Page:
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Singles and EPs 2001-2005 Single

4.6 out of 5 stars 10 customer reviews

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Product details

  • Audio CD (31 Jan. 2011)
  • Number of Discs: 2
  • Format: Single
  • Label: EMI
  • ASIN: B003M5XCRS
  • Other Editions: Audio CD  |  MP3 Download
  • Average Customer Review: 4.6 out of 5 stars  See all reviews (10 customer reviews)
  • Amazon Bestsellers Rank: 109,390 in Music (See Top 100 in Music)
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Product Description

BBC Review

The Music’s break-up, in September last year, didn’t exactly set the press alight. Indeed, if it wasn’t for the release of this double-disc compilation – very much a what-it-says-on-the-tin job, albeit assembled with more care than many of its kind – the fact that the Yorkshire-born disco-baggy-gets-psychedelic four-piece were no more might well have passed the casual listener by entirely. But, as its titular time frame suggests, this is far from a complete full stop. It only assembles material – lots of material – from their days signed to Virgin/Hut, home to two of the band’s three studio long-players.

Opening with debut single Take the Long Road and Walk It – released initially via Fierce Panda and limited to a very collectable 1,000 copies – and closing with Breakin’ – from second LP Welcome to the North – and a handful of alternative mixes, this is a fairly chronological journey through the productive first half of the band’s career. Of much interest to fans will be the inclusion of You Might As Well Try to F*** Me, the lead track from the EP of the same name, released ahead of the band’s eponymous debut. From the EP, only one track, Too High, would make the transfer (in a newly recorded guise) to the group’s well-received debut. The other two strays, Karma and Treat Me Right, are included here too, but it’s the provocatively titled number that stands out. Here, frontman Robert Harvey – recently heard guesting on The Streets’ final LP – sounds genuinely charged with energy. Later, his performances would take on a rather distracting preacher-man quality, rhetoric inspired by an increased interest in martial arts and a move to teetotalism getting in the way of the raw passion that surged through The Music’s first wave of releases.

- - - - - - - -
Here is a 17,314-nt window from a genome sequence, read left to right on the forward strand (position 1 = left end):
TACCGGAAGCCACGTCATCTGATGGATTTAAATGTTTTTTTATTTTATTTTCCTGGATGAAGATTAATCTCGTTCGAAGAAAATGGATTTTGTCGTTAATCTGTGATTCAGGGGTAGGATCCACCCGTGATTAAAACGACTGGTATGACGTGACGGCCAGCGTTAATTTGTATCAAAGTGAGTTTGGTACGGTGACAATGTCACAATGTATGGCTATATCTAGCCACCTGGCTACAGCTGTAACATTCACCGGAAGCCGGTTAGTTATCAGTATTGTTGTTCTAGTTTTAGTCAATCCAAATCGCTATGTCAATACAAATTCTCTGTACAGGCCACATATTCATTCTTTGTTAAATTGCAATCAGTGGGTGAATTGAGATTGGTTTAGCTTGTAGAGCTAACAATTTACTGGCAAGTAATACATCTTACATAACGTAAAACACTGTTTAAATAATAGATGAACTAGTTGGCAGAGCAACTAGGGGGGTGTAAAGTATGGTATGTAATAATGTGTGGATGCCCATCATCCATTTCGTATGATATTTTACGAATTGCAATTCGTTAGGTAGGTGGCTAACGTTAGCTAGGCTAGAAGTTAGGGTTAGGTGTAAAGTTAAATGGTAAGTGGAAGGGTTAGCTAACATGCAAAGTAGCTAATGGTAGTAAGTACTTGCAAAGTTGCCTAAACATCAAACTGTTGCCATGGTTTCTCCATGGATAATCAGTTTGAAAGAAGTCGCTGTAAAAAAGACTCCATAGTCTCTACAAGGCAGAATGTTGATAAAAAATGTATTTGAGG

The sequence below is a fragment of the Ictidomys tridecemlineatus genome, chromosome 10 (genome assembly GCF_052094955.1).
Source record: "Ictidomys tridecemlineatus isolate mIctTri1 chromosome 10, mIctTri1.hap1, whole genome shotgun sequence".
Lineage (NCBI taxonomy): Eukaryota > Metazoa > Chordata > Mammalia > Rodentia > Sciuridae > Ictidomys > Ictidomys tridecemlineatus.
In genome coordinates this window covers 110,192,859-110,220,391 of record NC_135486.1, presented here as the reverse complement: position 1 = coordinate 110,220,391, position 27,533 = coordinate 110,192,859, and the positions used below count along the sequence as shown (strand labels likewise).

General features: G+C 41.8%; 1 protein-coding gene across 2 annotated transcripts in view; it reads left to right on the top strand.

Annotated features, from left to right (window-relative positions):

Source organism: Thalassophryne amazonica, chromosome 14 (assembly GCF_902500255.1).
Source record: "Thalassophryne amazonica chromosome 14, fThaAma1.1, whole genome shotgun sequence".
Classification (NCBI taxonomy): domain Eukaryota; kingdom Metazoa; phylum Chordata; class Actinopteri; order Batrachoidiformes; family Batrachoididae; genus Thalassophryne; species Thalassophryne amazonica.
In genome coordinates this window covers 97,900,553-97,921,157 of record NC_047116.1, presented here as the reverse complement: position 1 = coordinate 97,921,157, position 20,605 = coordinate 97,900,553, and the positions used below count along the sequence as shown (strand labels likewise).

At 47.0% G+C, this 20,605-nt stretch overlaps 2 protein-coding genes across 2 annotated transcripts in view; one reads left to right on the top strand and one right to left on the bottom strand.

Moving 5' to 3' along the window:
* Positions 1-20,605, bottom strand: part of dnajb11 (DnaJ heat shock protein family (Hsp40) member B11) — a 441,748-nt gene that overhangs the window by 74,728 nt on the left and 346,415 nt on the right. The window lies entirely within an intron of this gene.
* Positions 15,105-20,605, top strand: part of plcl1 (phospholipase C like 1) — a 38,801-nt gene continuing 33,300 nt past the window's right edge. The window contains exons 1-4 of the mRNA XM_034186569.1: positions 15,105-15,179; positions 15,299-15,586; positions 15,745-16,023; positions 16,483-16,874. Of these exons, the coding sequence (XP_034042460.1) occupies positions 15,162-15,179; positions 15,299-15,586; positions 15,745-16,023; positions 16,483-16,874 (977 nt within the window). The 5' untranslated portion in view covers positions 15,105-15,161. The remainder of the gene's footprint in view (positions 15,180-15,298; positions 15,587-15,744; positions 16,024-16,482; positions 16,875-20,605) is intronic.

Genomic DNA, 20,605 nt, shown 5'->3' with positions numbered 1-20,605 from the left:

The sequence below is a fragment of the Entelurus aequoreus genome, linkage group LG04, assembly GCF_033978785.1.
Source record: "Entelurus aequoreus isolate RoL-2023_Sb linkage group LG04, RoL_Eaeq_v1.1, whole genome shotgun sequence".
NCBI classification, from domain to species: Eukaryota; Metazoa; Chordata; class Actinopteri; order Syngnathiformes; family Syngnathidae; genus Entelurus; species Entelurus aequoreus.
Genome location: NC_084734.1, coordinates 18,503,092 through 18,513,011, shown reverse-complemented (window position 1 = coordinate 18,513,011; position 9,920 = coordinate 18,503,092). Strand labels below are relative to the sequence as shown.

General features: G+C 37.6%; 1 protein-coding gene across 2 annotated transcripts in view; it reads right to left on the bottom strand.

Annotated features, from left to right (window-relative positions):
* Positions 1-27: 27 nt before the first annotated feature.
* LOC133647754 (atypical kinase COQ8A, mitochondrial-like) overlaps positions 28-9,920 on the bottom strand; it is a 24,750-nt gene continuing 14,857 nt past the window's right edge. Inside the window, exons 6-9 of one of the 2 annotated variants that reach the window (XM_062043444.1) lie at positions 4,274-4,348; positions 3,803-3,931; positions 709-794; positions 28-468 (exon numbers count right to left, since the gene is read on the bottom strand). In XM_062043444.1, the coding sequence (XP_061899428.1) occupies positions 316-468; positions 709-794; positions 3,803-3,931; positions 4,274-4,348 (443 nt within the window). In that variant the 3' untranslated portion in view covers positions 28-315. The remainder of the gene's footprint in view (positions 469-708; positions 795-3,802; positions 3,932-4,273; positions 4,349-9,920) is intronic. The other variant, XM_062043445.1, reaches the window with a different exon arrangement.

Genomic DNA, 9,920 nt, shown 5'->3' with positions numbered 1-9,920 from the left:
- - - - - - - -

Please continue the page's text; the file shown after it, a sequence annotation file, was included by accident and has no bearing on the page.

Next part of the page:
There was more conviction to the mysticism, too, in the band’s initial rush of recordings – no doubt a product of having fewer expectations to live up to, what with their audience far from peaking. So, the five minutes of Karma feel like two, the listener swept up in the storm of whirring, early-Verve-like instrumentation. First LP cut The People (which also fronted a four-track EP) is a rollickingly confident number, rich in lyrical cliché but never in doubt of its own greatness (and it is a fairly great stomp-rocker), and b side Dragon Song is similarly focused in its forceful direction.

Indie music that you could dance to, or dance music you could rock to – however the individual received The Music at the time of these releases (by far their best, as album three, Strength in Numbers, would have been better titled Assembled by Numbers), there’s no doubt an impression was left. At times they showed glimpses of talent that could have elevated them to the status of The Stones Roses and Primal Scream, in the pantheon of northern souls with twitchy soles. At 28 tracks, there’s plenty of forgettable fare included here, but at its best this retrospective presents a band that successfully punched well above its weight.

--Mike Diver

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Customer Reviews

4.6 out of 5 stars
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Top Customer Reviews

Format: Audio CD